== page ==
There are multiple requirements to achieve this energy transition. First and foremost is a healthy global economy that must be permitted to function harmoniously as decarbonization evolves. There has to be an appreciation that this is an energy evolution, not revolution, and rolling recessions driven by energy shortages only make achieving Net Zero much more difficult.
This is precisely the position the EU now faces. Putting the challenges of rampant inflation aside, the flaws in EU energy policy will lead the EU into a harsh recession in the quarters ahead. Despite the best efforts of fiscal support to ease the pain for consumers and small businesses, gas rationing for industrial companies in Germany will lead to the sharpest economic contraction since 2011. When Russian gas supplies normalize is anyone’s guess, but without ending Russian hostilities in Ukraine, it is difficult to see this anytime soon.
However, it is so much bigger than this. Germany’s decommissioning of its nuclear energy programs post-Fukushima was politically sound at the time but has proven to be one of the great policy blunders. Tacit support for the private sector defunding fossil fuels when the EU won’t reach peak oil demand until well past 2035 will have continued consequences for the EU economy. Policy actions and investment trends imply that oil and gas supplies will continue to tighten over the next five years, yet the demand for hydrocarbons for transportation and energy consumption as the swing factor could lead to the current energy crisis being repeated time and time again over the next decade. There is no path to be anywhere near Net Zero for ships or aircraft in the next 15 years, and by 2035, there will be more than two billion combustion engines on global roads. EU energy policy is influencing supply over the next five to ten years, whilst the demand transition could take two decades. This is bound to create enormous distortions.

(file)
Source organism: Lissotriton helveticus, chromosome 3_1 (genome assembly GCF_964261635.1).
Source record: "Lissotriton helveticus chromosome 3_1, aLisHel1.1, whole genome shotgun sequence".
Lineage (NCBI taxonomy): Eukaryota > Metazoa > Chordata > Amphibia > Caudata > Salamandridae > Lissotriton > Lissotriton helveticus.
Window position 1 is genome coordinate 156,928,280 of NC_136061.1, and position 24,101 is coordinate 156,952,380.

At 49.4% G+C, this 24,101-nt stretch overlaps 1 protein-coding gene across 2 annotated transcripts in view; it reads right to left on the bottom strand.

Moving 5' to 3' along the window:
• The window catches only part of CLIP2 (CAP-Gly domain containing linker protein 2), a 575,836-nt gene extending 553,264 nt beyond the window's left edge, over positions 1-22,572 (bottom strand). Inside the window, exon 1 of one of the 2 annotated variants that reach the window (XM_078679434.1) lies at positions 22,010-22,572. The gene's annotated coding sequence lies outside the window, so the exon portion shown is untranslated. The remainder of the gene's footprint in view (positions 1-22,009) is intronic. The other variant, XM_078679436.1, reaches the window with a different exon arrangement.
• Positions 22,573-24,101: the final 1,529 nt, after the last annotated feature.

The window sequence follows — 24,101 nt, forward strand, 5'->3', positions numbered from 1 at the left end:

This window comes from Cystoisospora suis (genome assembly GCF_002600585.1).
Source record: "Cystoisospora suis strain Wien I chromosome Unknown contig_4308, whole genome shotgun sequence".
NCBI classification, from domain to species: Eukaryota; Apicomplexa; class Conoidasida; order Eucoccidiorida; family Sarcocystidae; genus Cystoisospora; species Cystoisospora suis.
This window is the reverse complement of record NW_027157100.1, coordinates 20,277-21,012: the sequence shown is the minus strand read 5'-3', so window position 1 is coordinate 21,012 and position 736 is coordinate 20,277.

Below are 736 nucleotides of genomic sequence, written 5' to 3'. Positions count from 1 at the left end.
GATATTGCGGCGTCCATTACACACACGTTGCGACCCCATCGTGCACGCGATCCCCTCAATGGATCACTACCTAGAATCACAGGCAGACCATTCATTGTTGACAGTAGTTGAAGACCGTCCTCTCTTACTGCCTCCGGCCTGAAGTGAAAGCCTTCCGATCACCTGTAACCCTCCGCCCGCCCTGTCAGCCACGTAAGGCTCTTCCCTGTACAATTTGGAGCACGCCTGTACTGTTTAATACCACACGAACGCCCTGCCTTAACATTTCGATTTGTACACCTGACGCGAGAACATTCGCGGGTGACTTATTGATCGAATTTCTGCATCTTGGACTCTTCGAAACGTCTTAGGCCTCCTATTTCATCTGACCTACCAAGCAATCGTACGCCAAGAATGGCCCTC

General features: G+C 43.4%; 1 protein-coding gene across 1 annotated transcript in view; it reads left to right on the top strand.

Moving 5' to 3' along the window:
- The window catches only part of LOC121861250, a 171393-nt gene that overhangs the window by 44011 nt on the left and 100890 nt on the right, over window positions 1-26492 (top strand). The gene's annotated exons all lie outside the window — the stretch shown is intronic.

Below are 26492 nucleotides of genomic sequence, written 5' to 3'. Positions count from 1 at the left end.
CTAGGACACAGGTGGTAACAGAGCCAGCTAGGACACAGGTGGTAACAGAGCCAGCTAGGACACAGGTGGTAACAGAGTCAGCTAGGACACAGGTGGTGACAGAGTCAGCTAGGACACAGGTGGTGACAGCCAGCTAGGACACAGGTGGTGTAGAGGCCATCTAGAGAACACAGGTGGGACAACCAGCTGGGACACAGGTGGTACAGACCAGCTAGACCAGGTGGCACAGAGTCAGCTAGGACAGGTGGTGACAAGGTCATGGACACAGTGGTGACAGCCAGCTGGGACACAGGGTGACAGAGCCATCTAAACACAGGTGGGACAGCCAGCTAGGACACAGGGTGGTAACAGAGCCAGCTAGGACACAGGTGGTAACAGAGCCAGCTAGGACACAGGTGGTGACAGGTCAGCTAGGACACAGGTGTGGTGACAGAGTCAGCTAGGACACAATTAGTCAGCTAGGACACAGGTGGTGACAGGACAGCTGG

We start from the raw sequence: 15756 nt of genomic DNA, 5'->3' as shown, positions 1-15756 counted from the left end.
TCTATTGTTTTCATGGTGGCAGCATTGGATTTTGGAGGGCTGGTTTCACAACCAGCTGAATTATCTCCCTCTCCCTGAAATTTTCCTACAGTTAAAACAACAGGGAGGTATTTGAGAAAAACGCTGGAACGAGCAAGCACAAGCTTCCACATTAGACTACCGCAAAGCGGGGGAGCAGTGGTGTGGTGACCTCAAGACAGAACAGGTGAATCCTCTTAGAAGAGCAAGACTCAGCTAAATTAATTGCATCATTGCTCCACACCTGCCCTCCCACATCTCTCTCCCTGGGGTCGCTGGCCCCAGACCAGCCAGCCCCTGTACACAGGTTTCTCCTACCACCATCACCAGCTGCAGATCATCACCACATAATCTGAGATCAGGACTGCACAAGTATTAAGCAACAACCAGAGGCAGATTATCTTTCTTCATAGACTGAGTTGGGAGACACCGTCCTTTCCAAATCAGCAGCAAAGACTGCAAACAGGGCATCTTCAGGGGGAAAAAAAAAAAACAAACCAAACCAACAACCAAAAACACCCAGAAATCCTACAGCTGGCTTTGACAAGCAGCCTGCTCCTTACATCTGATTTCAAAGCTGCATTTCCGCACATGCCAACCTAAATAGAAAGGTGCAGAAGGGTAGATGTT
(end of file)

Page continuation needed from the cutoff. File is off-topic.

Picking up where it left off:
Putin is central to this current EU energy crisis, but spiking prices were bound to happen anyway.
The consequences are more than economic. According to the Financial Times, Germany intends to postpone by a year a planned €5/tonne increase in the price of CO₂ that was due to come into force next January. Postponing carbon tax increases and levying unprecedented taxes on renewable energy is an insult to the true intention of EU energy policy, which is eradicating the use of fossil fuels and promoting renewable energy. With severe doubts over the speed and success of the re-commissioning of German nuclear facilities, is it any wonder that one year forward, coal prices are at record highs? This is not a scenario where energy producers are scrambling to cover an imminent fuel shortage; this is anticipating that the demand for coal will last well into 2023 and beyond. As such, it is difficult to argue that coal has not reasserted itself as a dominant participant in the EU energy mix.
What is gravely concerning to those of us who believe in the urgency of the energy transition is how quickly this priority has been downgraded in the face of spiking energy prices. This goes to the heart of the difficulty of decarbonization. Consumers across the developed world, in particular, are passionate about the need to remove fossil fuels up until the point when it inconveniences them. Rightly so, but the vast majority of citizens across the globe will not be prepared to experience energy poverty to play their part in protecting the planet. The current energy crisis implies no way to accelerate the energy transition without enormous costs for all stakeholders. The only solution is a gradual approach that takes decades and not years. As stated, a prerequisite for Net Zero is a healthy global economy, and we will not have that if the EU lurches from one energy meltdown to the next.
Whether we have the time to achieve this energy transition efficiently to avoid the global warming that will systemically harm our planet is the existential question of this decade.
The rampant inflation that has swamped the global economy has its roots in the COVID era supply chain disruptions and unprecedented fiscal spending programs that put hundreds of billions of dollars in the hands of the bottom 80% of income earners. This cohort has a high propensity to spend, so pandemic support packages were spent and underpinned the inflation pressures we witness today.